Originally Published 2013-04-25 00:00:00 Published on Apr 25, 2013
Given the US's counter-terrorism experience and security threat, it is in its interest to come out of its earlier bureaucratic deadlock and view the threat of terrorism more objectively and work to enhance counter-terrorism cooperation with countries such as India.
Boston bombings: The challenges ahead for the US counter-terrorism policy
For almost 12 years, there has not been a single terrorist attack in the US homeland after the 9/11 terror attacks. The US counter-terrorism measures were able to protect its homeland from terrorist attacks and made it almost invincible. It became a catchphrase and was considered as exemplary by many nations dealing with the problem of terrorism. But the Boston Marathon Bombing on April 15, 2013, in which 3 persons were killed and more than 150 injured, has once again brought the horror of terrorism in US homeland and questioned this invincibility. While raising questions starting from its origin, nature and motives, the Boston terrorist attack also poses new challenges for the US counter-terrorism measures and approach.

The Boston Marathon bombings was carried out with the help of a bomb put in a pressure cooker and another in a metal container. The pressure cooker bomb, at the initial stage of investigation, indicated towards the terrorists groups operating in the subcontinent. But after the Friday evening manhunt in which two ethnic Chechen brothers, 19-year-old Dzhokhar Tsarnaev wanted in the Boston Marathon bombings taken into custody and his accomplice and 26 year old brother Tamerlan Tsarnaev dead, has put an end to all to speculations about the perpetrators of the bombing. No international terrorist organisation has claimed responsibility for the attack.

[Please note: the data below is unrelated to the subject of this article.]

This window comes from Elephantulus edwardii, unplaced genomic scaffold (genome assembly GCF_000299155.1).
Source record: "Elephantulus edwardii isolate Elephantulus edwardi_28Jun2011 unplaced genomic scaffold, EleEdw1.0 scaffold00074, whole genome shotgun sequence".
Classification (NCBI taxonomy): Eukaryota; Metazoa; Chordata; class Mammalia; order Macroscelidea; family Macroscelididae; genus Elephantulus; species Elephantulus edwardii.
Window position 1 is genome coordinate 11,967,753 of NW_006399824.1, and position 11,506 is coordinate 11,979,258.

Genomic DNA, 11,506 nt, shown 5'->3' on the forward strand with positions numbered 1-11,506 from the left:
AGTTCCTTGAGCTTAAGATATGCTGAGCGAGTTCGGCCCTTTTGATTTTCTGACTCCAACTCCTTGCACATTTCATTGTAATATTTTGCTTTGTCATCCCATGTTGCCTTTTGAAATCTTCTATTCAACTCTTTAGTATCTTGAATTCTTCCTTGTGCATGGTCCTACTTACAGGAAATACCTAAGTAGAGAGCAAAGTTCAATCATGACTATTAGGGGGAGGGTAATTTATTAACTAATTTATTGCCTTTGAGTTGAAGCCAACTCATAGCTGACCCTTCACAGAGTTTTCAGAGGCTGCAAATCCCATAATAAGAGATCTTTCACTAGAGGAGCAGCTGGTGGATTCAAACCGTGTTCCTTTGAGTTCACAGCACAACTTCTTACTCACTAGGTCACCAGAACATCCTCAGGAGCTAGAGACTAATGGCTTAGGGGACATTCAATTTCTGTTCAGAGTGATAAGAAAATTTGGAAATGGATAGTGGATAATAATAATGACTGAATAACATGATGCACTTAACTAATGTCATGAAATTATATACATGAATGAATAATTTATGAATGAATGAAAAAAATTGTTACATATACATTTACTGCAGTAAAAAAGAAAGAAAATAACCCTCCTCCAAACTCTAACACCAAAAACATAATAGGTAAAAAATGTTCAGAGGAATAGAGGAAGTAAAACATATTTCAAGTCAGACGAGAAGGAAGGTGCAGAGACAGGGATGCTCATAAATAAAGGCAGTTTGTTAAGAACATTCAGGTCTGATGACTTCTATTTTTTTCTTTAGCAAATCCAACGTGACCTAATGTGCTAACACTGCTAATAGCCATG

The Boston Bombings leads to two major explanations: an act of international terrorist network or concerted indoctrination of Jihadi fundamentalism among disoriented Muslim youth, which may result into similar type of attacks in the US in future. The second explanation seems to have more ground, as these two Chechen brothers have been living in the US for almost a decade. Their father said his children moved to the US to escape persecution in Kyrgyzstan and claimed he is "confident" that his children are innocent. But the fact that these two Chechen brothers carried out such an attack indicates a trend towards growing Islamic indoctrination in the US too. This is simply an elongated battle.

In ascertaining the origin of perpetrators of the terror attack, the agencies dealing with counter-terrorism have shown unprejudiced, cautious and flexible approach. From President Obama to the security agencies, all have refrained and shown cautious approach in using the word 'terror' or 'terrorism'. This is unlike the post 9/11 response. The 9/11 attack and the Boston bombings are not comparable because of their magnitude, impact and the international response. But Boston bombings cannot be delinked from the post 9/11 response and the US led War on Terrorism.

Prior to 9/11, Washington viewed terrorism mainly as a threat to US interests abroad. This is not to deny the existence of domestic terrorist threats in America, but they were limited. Accordingly for the US, the main objective was to prevent any future terrorist attacks on its homeland and/or US interests in other parts of the world. After the 9/11 attack, tackling terrorism acquired a prominent place in the US national security agenda. The American strategist viewed it not just a domestic terrorist act but an act of external aggression. The US responded with military aggression on Afghanistan to liberate it from Taliban and dismantle Al-Qaeda network. The US's "Operation Enduring Freedom" also received international support. Later on, the US counter-terrorism policy was clubbed with the "Axis of Evils" in 2002 and suspected Weapons of Mass Destruction (WMD) in Iraq, leading to 2003 "Operation Iraqi Freedom" (OIF) in March 2003. However, this invited international criticism.